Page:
Get Jill's new lazy vegetarian cooking eBook:
Pay what you can

Order Prints:

Specify size
Name of photo
Your Walgreens (pick up photo here)

Recent Comments

La Vida Locavore
 Subscribe in a reader
Follow La Vida Locavore on Twitter - Read La Vida Locavore on Kindle

Grad School Kicking My Butt

by: Jill Richardson

Mon Sep 22, 2014 at 12:00:21 PM PDT

Hello from freezing Wisconsin. I'm told the weather here is actually pleasant and that it will soon get worse. I think I will have a nicer fall if I just remain in denial about that until it happens.

Grad school has been kicking my butt, but not in the normal ways that it generally kicks butts. For most people, it's just the work that gets them. I can handle the work. For me, it's the lifestyle and migraines. Thus, I have not been blogging - but I also have not been doing anything blog-worthy. Mostly, I've been getting to class, getting home from class, doing homework, eating, sleeping, and having migraines. And petting my new kitten.

New kitten. Her name is Sierra. Sitting still enough to pose for pictures is not one of her skills at present.

There's More... :: (1 Comments, 1094 words in story)

Quick Update

by: Jill Richardson

Sun Sep 07, 2014 at 20:02:14 PM PDT

First off, this blog has a sponsor for this month and the next, so I want to say thanks. The blog costs $15/mo and I don't know if the sponsor wants to be named so I will keep it quiet for now - but thanks!

Second, I apologize for my absence on here. This month's been nothing but stress. I left California on July 29 and arrived in Madison on August 3. The move stressed out my cat Meg, who stopped eating and became ill. I wrote an article about what happened, because I could see it happening to anyone. Or any cat, rather. If a cat stops eating for a few days, he or she can become ill like Meg did. I did not know she was sick until I took her to the vet August 15.

Meg's condition took a severe turn for the worse the evening of August 16. The vast majority of cats who suffer this problem recover, but Meg did not. I spent 10 days doing everything I could for my cat around the clock - literally - and she did not make it.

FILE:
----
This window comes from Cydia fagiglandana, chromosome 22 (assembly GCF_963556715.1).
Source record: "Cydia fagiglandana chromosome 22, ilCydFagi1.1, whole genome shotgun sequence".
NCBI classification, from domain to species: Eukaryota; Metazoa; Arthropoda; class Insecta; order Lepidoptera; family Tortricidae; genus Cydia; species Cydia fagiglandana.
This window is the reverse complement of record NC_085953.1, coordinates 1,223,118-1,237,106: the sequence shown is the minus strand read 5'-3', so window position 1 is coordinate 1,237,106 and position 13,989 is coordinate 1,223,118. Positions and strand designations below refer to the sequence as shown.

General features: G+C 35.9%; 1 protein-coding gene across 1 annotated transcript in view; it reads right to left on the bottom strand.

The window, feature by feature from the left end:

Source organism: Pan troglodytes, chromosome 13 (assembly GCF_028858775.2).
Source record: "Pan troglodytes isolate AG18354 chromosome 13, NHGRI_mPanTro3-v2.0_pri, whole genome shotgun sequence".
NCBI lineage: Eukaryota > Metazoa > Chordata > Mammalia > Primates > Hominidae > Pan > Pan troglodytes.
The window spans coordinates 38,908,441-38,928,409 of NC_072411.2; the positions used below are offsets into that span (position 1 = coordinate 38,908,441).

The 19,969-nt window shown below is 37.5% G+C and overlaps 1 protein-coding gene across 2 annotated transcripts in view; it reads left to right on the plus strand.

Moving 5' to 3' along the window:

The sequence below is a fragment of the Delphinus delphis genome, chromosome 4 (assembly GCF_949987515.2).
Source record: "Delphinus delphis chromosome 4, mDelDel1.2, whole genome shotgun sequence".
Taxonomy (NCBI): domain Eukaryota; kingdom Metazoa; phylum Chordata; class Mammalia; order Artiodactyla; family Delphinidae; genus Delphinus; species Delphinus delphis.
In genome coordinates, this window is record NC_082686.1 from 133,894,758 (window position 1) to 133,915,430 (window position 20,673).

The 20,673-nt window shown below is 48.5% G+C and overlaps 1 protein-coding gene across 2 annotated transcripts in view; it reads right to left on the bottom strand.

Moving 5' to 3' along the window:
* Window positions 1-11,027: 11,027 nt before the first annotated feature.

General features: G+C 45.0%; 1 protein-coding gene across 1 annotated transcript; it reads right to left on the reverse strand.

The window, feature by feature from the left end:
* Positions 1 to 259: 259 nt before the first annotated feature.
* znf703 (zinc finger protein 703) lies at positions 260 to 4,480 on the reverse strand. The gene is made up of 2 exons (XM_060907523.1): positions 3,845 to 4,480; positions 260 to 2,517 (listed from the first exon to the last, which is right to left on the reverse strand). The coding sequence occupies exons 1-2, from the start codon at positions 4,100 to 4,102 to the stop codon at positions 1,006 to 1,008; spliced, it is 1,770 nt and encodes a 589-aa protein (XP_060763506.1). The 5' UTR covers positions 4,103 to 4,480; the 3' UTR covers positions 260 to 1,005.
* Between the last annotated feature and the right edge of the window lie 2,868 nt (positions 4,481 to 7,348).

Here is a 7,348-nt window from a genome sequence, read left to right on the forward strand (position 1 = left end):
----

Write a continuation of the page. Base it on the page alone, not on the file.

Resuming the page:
The day Meg died was also the first day of grad school orientation, which lasted a week. Then this past week was the first week of school. Calling it a disaster would be an understatement. I think some things have been resolved, thankfully. But this will be a wild ride. It's the first time I've ever been assigned a research paper in a math class.

Just a reminder - this blog is set up for anyone to write, not just me. So please feel free to post whatever you'd like on here.

Discuss :: (1 Comments)

Weed Rage

by: Jill Richardson

Sun Aug 24, 2014 at 21:33:30 PM PDT

If you know me, you probably know I am passionate about my love for edible, medicinal weeds. There are a lot of reasons why I'm bummed to move from San Diego to Wisconsin, but one of the few things that are better in WI than in CA is the ample supply of useful weeds.

In my yard, I've got plantain and dandelion. I've found curly dock, thistles, burdock, black mustard, wild oniony something, and poke growing around town. (Note: Poke is toxic unless you know what you're doing with it.) Another friend has lambsquarters and mallow in her yard. She's even got lemon balm and catnip growing in her yard as weeds. And one lucky neighbor had an enormous supply of purslane (probably my absolute favorite edible weed) growing under their fence in their front yard.

Unfortunately, my lawn was mowed shortly before I arrived. My edible treasures were cut down to nothing. I was waiting for it to grow out to go nuts gathering dandelions and plantain. Then I'd occasionally walk past the neighbors to gather purslane to eat - and to gather the seeds and broadcast them in my yard. And I got a lemon balm start to see if I could establish it in my yard too.

Then, two days ago, the owner of my place (I'm renting) had a lawn mowing service mow the lawn - and all of my weeds. And my lemon balm. I am pretty upset about it.

Today I went for a walk to gather mallow, purslane, and lambsquarters. Thankfully, some neighbors do not mow their lawns too regularly. But the neighbors with the purslane apparently weeded it all by pulling it out by the roots.

This is, honestly, upsetting. I realize these people are normal and I'm the aberration. But we as a society are using lots of resources to grow and transport and buy food and then were are using more resources to get rid of the free food growing right in our own front yards.